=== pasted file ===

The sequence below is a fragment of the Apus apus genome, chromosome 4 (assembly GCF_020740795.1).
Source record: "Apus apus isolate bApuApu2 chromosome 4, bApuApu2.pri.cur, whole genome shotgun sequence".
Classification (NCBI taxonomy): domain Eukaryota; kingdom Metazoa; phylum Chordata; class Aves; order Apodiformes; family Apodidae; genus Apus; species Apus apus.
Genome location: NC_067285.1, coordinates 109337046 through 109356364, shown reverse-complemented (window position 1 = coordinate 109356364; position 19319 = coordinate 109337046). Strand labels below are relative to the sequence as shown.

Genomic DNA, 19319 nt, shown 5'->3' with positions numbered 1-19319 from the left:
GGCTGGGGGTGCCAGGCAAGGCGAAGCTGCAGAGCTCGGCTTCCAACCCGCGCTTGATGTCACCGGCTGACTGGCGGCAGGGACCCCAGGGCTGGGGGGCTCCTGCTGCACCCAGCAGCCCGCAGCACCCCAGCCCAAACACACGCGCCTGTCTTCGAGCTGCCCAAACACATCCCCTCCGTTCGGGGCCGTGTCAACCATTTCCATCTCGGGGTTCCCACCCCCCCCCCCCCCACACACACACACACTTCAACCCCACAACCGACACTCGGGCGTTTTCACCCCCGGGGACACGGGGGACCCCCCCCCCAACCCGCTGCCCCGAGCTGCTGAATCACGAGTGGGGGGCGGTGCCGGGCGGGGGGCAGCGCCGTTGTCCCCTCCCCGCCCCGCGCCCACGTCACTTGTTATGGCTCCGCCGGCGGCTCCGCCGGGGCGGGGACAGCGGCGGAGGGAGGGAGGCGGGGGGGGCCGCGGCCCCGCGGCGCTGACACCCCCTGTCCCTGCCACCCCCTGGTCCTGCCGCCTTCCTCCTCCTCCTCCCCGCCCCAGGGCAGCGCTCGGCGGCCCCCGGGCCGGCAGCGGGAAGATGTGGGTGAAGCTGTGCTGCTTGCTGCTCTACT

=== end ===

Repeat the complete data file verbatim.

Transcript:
The sequence below is a fragment of the Apus apus genome, chromosome 4 (assembly GCF_020740795.1).
Source record: "Apus apus isolate bApuApu2 chromosome 4, bApuApu2.pri.cur, whole genome shotgun sequence".
Classification (NCBI taxonomy): domain Eukaryota; kingdom Metazoa; phylum Chordata; class Aves; order Apodiformes; family Apodidae; genus Apus; species Apus apus.
Genome location: NC_067285.1, coordinates 109337046 through 109356364, shown reverse-complemented (window position 1 = coordinate 109356364; position 19319 = coordinate 109337046). Strand labels below are relative to the sequence as shown.

Genomic DNA, 19319 nt, shown 5'->3' with positions numbered 1-19319 from the left:
GGCTGGGGGTGCCAGGCAAGGCGAAGCTGCAGAGCTCGGCTTCCAACCCGCGCTTGATGTCACCGGCTGACTGGCGGCAGGGACCCCAGGGCTGGGGGGCTCCTGCTGCACCCAGCAGCCCGCAGCACCCCAGCCCAAACACACGCGCCTGTCTTCGAGCTGCCCAAACACATCCCCTCCGTTCGGGGCCGTGTCAACCATTTCCATCTCGGGGTTCCCACCCCCCCCCCCCCCACACACACACACACTTCAACCCCACAACCGACACTCGGGCGTTTTCACCCCCGGGGACACGGGGGACCCCCCCCCCAACCCGCTGCCCCGAGCTGCTGAATCACGAGTGGGGGGCGGTGCCGGGCGGGGGGCAGCGCCGTTGTCCCCTCCCCGCCCCGCGCCCACGTCACTTGTTATGGCTCCGCCGGCGGCTCCGCCGGGGCGGGGACAGCGGCGGAGGGAGGGAGGCGGGGGGGGCCGCGGCCCCGCGGCGCTGACACCCCCTGTCCCTGCCACCCCCTGGTCCTGCCGCCTTCCTCCTCCTCCTCCCCGCCCCAGGGCAGCGCTCGGCGGCCCCCGGGCCGGCAGCGGGAAGATGTGGGTGAAGCTGTGCTGCTTGCTGCTCTACT